Home Electrical Checkups
As National Electrical Safety Month comes to a close, it’s the perfect time to perform an electrical safety checkup for your home! Electricity is essential in our homes, powering the devices and appliances we rely on every day; but without proper safety measures in place, it can be dangerous. Follow our guide to inspect the electrical components around you home for safe operation, and contact us if you find areas in need of attention!
Switches and outlets
Faulty outlets and switches create fire hazards, and may indicate wiring or connection problems in the home. Walk around the interior and exterior of your home to identify all outlets and switches. Test their operation by turning them on and plugging in devices. Look for these problems:
- Warm to the touch
- Switches that stick
- Crackling or sizzling noises when used
- Plugs not fitting tightly
If you identify any of the above problems, please discontinue use of the outlet or switch until they are inspected by an electrician, and replaced if needed.
Electricity comes into your home through the electrical panel, where it is then routed safely to the needed areas throughout your home. Check your electrical panel for the following issues:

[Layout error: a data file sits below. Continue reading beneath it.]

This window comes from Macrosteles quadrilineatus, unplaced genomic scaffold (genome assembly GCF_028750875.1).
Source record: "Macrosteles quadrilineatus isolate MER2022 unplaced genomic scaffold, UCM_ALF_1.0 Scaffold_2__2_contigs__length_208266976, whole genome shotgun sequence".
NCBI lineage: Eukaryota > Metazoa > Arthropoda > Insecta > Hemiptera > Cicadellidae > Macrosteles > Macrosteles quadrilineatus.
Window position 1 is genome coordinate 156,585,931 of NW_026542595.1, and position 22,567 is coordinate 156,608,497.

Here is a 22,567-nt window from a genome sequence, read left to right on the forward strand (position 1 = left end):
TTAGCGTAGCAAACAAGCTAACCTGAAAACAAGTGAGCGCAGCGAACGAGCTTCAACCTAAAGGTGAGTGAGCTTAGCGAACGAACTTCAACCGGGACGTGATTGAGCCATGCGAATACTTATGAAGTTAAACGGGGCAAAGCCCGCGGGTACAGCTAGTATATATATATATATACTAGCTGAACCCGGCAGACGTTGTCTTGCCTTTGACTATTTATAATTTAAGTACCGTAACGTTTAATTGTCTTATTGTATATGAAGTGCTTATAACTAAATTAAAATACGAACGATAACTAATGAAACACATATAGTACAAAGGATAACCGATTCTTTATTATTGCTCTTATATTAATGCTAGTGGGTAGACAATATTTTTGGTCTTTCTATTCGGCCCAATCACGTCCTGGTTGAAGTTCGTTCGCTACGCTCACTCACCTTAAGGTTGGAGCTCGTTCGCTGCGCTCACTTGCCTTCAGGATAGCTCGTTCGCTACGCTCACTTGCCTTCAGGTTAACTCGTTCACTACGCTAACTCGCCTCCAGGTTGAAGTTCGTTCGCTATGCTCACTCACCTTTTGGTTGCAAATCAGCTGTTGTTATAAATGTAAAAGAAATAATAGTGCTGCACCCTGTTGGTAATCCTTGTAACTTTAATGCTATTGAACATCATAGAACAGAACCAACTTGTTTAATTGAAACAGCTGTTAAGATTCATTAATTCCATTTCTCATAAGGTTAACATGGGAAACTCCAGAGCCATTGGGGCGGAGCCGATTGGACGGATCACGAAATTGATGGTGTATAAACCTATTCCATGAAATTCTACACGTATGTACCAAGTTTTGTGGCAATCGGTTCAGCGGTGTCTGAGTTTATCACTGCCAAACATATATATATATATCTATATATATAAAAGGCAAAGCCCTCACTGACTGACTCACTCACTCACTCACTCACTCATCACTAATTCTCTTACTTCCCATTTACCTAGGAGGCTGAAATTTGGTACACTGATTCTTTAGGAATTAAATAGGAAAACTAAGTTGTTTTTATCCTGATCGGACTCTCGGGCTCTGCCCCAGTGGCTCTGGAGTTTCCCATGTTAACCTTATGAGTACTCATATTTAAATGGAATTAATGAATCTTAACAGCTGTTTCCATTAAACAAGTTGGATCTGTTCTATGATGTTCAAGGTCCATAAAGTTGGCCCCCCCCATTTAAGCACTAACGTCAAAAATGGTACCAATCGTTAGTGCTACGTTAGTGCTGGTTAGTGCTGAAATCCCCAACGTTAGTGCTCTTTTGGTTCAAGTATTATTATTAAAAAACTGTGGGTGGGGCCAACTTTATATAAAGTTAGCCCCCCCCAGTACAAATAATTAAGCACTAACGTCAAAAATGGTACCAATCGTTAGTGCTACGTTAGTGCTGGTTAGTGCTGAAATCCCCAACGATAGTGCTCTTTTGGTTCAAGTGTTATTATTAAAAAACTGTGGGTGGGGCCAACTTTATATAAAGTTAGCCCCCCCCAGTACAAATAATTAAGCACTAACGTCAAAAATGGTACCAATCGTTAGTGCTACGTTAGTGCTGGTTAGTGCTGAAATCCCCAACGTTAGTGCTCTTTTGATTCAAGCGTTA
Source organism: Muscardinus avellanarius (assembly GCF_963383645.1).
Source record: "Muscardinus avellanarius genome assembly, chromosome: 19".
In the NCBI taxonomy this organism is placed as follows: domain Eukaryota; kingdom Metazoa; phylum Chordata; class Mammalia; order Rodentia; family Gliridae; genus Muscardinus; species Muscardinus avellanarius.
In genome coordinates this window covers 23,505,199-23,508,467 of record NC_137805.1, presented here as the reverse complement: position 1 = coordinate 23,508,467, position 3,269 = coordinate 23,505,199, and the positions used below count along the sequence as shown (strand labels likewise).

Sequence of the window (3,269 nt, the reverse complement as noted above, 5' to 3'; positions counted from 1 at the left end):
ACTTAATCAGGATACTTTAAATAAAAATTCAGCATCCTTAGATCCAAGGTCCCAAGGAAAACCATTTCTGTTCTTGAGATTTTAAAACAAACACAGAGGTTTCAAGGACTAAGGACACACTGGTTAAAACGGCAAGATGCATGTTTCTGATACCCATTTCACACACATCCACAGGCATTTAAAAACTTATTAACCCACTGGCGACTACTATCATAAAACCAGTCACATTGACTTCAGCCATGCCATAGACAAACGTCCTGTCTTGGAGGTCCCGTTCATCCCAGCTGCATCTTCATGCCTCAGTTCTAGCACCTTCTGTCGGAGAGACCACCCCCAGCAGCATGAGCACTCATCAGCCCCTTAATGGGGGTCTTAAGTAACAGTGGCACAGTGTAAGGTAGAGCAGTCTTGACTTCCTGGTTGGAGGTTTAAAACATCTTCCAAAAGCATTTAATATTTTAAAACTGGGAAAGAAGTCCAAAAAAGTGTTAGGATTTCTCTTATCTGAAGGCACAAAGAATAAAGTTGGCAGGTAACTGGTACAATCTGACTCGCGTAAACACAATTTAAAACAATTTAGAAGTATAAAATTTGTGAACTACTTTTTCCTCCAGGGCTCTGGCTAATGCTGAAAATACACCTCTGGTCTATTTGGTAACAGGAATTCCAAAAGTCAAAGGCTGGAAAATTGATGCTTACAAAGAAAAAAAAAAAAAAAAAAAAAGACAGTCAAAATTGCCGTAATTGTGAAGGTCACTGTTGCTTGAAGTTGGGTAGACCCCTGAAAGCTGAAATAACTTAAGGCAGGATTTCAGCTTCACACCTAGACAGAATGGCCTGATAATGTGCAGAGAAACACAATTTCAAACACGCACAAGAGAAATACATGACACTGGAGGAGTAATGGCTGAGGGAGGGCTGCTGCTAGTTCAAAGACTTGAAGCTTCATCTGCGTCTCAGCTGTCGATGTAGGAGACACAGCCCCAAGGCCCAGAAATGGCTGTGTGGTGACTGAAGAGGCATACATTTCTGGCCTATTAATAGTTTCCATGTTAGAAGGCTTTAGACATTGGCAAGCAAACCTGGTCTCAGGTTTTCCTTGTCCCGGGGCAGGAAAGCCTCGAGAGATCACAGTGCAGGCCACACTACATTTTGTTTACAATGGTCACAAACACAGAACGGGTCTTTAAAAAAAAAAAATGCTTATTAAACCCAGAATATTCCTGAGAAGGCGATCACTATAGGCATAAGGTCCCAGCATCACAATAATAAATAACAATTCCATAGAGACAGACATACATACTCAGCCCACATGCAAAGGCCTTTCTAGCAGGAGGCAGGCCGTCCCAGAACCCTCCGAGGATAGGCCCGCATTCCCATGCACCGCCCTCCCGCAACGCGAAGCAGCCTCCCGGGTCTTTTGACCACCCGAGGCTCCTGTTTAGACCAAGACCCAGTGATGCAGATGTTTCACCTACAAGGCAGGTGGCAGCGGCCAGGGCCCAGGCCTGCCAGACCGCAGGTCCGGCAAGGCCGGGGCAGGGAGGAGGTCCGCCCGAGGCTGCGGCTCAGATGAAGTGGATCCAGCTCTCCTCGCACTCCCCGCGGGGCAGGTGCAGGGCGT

- Fuses and breakers are sized wrong: If you’re using the wrong size of fuse or breaker in your electrical panel, wiring can overheat which can lead to fire. Determine the right size of fuse or breaker for your panel and check to see that all existing ones are correctly sized; if you need help, don’t hesitate to call an electrician!
- Fuses blow and breakers trip often: This is a sign that the system is overloaded, and an indication of possible serious electrical issues. If you are experiencing this problem, you’ll need to have your system evaluated by an electrician.
- AFCIs (arc fault circuit interrupters) are not present: AFCIs offer homeowners improved protection from electrical fires versus standard circuit breakers. If you don’t have AFCIs in your electrical panel, consider having them installed by an electrician. If you do have AFCIs, make sure to test them for proper operation once a month.
Cords are plugged in to electrical outlets around the home to power your devices. It’s essential that any device you are using have a safe cord, to prevent shocks and fire. Look for these issues when you inspect your cords:
- Cracked or fraying cords
- Exposed wiring and damage to the cord’s safety coating
- Penetrations to the cord, such as nails
- Furniture sitting on top of cords
- Cords running under carpeting
- Bundled cords
All cords need to be in good condition; if you find problems, replace the cords and have devices rewired. Cords need to remain uncovered to prevent overheating, so never run them under carpeting and unbundle them when in use so they can receive the necessary air flow to keep them cool. Also, extension cords should not be in use regularly. If you find you need an outlet where one does not exist, don’t use an extension cord for long periods of time; instead, have an additional outlets installed in locations that are more convenient for use.